The last 12 months are a taste of what producers will continue to see in terms of access to credit, says Emily French, associate director, Treasury & Commodities Group Macquarie Bank. French spoke at the Farm Journal Forum last month in Washington D.C.
"For the spring of 2009 farmers should expect to see continued limited access to liquidity,” French says. She expects credit to remain tight for at least three years.
The global economic crisis has blasted credit and left many bankers in a situation of not quite knowing what to do, she says. "This is a historic episode in world credit, and a lot of us are stepping back and watching for awhile before we make big decisions.”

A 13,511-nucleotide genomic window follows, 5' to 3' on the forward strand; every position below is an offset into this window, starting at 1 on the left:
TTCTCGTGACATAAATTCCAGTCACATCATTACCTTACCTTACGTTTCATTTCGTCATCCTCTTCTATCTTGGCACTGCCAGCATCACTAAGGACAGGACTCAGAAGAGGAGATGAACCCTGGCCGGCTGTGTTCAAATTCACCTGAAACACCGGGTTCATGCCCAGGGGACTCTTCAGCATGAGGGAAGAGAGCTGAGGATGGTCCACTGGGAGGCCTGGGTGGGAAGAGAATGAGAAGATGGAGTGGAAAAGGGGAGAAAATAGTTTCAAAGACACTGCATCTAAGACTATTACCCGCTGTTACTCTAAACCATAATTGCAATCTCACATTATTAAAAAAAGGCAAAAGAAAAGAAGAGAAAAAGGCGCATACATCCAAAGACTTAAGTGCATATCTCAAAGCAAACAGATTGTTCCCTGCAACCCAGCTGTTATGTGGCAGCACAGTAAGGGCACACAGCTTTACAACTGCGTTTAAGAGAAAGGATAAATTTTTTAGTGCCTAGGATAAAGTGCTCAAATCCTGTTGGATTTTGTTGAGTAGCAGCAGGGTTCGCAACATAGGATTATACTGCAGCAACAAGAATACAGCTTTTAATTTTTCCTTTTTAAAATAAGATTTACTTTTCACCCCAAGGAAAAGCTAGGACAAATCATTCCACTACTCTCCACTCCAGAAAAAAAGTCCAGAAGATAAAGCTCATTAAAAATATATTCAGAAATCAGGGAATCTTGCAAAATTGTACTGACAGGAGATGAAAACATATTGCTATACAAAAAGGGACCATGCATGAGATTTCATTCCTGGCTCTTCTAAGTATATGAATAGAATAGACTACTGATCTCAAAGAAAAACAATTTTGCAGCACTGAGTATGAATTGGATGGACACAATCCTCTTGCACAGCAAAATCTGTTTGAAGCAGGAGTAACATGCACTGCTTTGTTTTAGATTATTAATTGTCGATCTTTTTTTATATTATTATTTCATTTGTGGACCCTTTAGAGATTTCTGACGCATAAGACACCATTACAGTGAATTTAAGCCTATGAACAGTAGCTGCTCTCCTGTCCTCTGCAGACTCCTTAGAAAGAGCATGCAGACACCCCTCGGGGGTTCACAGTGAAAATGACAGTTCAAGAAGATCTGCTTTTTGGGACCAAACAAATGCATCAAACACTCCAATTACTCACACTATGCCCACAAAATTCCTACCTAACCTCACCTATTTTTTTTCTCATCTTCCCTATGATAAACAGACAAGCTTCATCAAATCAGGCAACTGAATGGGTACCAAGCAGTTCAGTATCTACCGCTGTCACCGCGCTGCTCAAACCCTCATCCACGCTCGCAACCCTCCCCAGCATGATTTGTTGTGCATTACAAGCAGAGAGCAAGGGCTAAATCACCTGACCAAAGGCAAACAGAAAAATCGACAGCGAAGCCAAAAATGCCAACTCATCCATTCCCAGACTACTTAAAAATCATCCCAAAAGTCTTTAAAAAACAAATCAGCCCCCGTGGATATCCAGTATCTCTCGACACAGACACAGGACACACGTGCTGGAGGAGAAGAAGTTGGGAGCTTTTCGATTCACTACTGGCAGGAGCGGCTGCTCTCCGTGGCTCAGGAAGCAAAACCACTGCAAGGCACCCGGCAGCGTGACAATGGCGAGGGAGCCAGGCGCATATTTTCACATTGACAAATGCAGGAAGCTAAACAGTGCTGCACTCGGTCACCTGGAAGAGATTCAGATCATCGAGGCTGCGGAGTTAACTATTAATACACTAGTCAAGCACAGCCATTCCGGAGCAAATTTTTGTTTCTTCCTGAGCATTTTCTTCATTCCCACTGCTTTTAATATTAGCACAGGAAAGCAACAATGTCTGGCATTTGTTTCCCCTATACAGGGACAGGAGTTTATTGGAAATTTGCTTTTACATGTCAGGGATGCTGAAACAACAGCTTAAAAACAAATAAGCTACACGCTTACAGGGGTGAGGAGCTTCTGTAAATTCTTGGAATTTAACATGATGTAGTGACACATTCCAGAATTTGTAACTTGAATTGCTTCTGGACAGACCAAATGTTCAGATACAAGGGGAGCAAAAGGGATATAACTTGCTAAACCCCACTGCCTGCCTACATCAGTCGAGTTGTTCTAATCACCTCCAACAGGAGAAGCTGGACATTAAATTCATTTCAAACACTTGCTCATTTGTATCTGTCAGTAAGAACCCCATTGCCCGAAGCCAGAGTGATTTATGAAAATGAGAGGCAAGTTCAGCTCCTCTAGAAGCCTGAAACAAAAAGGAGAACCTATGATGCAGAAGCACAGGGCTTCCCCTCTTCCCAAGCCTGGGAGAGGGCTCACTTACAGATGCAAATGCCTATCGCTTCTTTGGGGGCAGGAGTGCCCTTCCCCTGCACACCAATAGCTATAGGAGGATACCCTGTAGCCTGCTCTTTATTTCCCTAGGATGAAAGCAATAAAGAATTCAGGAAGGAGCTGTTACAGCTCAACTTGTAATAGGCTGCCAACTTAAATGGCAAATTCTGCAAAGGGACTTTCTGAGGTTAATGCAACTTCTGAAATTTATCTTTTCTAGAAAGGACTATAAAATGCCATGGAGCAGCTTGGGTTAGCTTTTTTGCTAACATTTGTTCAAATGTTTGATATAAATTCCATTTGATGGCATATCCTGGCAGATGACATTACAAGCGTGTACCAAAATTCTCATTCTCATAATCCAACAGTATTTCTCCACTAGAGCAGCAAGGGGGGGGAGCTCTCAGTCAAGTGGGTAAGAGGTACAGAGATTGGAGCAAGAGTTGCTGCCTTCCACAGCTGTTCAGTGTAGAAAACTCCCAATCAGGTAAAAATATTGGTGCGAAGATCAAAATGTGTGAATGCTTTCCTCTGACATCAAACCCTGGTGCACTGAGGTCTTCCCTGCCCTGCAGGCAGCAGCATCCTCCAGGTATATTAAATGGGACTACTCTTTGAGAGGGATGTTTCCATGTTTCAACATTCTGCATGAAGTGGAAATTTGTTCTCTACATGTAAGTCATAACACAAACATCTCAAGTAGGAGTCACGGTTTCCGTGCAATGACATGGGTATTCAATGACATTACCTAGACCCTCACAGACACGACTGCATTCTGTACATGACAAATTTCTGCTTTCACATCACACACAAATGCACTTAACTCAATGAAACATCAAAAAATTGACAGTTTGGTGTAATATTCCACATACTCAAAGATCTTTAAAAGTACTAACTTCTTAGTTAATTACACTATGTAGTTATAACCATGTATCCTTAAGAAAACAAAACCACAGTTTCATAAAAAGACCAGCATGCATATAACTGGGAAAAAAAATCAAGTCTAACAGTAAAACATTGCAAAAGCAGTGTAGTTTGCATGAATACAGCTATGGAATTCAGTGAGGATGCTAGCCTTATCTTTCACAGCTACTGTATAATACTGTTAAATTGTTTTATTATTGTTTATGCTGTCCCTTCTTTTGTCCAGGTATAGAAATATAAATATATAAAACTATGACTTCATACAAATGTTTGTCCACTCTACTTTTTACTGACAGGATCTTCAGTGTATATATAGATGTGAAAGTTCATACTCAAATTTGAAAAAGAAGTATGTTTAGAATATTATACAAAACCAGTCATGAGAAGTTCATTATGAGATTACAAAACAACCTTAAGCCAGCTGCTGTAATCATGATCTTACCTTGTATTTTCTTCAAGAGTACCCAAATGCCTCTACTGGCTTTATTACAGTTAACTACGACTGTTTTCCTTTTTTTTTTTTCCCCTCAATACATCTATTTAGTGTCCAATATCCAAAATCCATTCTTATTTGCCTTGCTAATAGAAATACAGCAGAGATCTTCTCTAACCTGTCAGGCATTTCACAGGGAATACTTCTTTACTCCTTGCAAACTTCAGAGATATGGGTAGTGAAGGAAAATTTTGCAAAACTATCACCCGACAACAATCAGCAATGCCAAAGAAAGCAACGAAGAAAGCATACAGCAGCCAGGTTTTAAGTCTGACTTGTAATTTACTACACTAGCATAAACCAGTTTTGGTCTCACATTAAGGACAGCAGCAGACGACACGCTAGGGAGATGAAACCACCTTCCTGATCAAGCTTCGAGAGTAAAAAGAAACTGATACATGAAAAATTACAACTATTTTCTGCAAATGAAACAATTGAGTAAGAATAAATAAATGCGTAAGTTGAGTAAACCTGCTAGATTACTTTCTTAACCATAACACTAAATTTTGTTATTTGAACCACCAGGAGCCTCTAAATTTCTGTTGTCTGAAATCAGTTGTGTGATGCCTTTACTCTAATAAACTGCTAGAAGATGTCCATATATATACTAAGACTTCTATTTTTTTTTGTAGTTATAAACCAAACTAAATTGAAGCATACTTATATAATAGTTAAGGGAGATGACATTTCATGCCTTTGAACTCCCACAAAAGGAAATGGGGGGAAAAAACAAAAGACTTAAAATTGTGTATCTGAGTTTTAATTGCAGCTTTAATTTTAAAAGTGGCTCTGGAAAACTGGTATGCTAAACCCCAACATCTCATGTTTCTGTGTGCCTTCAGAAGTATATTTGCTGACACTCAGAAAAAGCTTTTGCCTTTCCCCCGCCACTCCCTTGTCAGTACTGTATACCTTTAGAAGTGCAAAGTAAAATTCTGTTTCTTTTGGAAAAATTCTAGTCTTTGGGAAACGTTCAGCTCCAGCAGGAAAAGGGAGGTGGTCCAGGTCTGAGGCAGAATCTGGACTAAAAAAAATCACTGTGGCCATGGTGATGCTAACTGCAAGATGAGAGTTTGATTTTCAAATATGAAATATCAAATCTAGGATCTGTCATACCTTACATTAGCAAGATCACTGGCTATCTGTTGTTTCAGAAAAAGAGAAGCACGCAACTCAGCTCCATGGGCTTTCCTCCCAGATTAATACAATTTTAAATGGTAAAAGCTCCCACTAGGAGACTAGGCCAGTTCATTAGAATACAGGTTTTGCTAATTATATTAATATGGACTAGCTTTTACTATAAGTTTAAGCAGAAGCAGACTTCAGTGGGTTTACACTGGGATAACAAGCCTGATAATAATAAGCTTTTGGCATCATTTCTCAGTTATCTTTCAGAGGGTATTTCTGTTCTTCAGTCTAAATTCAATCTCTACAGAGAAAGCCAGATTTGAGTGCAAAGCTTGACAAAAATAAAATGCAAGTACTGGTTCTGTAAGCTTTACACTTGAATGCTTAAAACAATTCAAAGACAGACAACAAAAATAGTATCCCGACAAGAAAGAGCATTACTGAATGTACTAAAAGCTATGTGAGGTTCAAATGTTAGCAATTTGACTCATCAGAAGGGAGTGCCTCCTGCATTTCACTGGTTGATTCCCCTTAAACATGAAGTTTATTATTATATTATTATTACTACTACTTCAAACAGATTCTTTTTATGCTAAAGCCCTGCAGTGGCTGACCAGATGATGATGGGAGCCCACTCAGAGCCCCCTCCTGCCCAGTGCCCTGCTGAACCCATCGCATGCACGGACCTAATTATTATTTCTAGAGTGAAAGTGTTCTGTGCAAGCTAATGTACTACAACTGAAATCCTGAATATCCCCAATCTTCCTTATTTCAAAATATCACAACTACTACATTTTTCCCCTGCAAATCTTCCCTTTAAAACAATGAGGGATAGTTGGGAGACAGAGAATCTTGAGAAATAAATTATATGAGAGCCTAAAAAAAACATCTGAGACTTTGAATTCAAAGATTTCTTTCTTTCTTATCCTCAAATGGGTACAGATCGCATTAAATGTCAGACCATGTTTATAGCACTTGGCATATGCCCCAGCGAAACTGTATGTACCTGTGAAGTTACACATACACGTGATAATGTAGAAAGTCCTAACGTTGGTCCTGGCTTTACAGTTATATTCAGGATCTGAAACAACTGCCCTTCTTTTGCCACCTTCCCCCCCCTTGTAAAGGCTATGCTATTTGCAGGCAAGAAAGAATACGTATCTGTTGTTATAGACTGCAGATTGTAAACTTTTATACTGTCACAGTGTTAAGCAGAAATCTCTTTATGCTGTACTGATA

She does advise farmers to lock in some price risk. And if you have an opportunity for a profit, French says: "take it rather than looking for the moonshot.”
The bright side right now for agriculture is that global demand for food has not diminished. "We haven't seen the massive demand destruction for food like we have seen in other sectors globally with the financial crisis, and this bodes well for agriculture,” French says.
Still, farmers cannot be lax on watching the markets. "The worst thing U.S. farmers can do is not to be educated about the markets or selling their crops,” says French. "You have tools. Learn to use them.”
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